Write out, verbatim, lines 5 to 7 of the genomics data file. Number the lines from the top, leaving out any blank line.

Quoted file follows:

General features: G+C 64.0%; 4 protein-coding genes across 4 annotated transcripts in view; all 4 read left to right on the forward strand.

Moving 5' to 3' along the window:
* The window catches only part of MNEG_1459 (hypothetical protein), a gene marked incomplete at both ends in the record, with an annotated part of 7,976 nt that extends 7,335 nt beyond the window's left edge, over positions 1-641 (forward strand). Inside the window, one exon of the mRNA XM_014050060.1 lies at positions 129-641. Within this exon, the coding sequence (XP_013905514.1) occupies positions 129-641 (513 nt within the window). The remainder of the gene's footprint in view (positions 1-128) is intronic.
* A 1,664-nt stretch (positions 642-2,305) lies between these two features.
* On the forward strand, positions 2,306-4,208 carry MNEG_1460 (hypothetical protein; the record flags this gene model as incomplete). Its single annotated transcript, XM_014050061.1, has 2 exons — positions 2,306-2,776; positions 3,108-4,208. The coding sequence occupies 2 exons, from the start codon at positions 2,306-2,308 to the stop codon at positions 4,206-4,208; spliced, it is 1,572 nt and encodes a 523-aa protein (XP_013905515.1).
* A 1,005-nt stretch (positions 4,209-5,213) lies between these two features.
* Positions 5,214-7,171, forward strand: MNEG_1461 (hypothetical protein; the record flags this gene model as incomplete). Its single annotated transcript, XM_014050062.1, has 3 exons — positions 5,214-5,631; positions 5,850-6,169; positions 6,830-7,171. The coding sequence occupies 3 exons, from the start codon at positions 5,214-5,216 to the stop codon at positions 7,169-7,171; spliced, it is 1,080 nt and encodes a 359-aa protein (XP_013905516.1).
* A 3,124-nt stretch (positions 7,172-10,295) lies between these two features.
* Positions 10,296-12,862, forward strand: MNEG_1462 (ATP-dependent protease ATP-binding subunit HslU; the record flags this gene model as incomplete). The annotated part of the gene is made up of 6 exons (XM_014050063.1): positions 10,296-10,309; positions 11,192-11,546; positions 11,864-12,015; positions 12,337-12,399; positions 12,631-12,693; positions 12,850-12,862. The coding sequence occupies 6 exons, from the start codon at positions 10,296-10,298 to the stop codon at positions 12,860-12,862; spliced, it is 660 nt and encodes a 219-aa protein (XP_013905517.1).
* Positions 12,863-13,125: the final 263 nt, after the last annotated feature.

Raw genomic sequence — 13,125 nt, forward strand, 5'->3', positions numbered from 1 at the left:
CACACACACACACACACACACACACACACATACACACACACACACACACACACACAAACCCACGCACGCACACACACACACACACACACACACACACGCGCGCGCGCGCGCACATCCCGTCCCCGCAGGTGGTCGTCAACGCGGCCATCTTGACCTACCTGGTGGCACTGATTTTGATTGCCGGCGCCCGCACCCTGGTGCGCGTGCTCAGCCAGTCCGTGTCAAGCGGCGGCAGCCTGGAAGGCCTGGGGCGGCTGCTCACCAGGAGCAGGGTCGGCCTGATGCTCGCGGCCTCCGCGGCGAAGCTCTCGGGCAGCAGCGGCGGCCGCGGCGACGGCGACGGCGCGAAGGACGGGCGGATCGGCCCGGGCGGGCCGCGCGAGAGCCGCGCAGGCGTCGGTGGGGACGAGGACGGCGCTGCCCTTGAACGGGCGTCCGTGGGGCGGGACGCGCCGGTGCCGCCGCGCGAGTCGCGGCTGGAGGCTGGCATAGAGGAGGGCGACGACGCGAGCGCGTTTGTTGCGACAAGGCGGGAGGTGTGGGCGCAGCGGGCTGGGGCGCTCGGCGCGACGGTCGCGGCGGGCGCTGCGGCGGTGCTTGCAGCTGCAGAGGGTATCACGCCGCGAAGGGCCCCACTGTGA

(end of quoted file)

* On the forward strand, positions 2,306-4,208 carry MNEG_1460 (hypothetical protein; the record flags this gene model as incomplete). Its single annotated transcript, XM_014050061.1, has 2 exons — positions 2,306-2,776; positions 3,108-4,208. The coding sequence occupies 2 exons, from the start codon at positions 2,306-2,308 to the stop codon at positions 4,206-4,208; spliced, it is 1,572 nt and encodes a 523-aa protein (XP_013905515.1).
* A 1,005-nt stretch (positions 4,209-5,213) lies between these two features.
* Positions 5,214-7,171, forward strand: MNEG_1461 (hypothetical protein; the record flags this gene model as incomplete). Its single annotated transcript, XM_014050062.1, has 3 exons — positions 5,214-5,631; positions 5,850-6,169; positions 6,830-7,171. The coding sequence occupies 3 exons, from the start codon at positions 5,214-5,216 to the stop codon at positions 7,169-7,171; spliced, it is 1,080 nt and encodes a 359-aa protein (XP_013905516.1).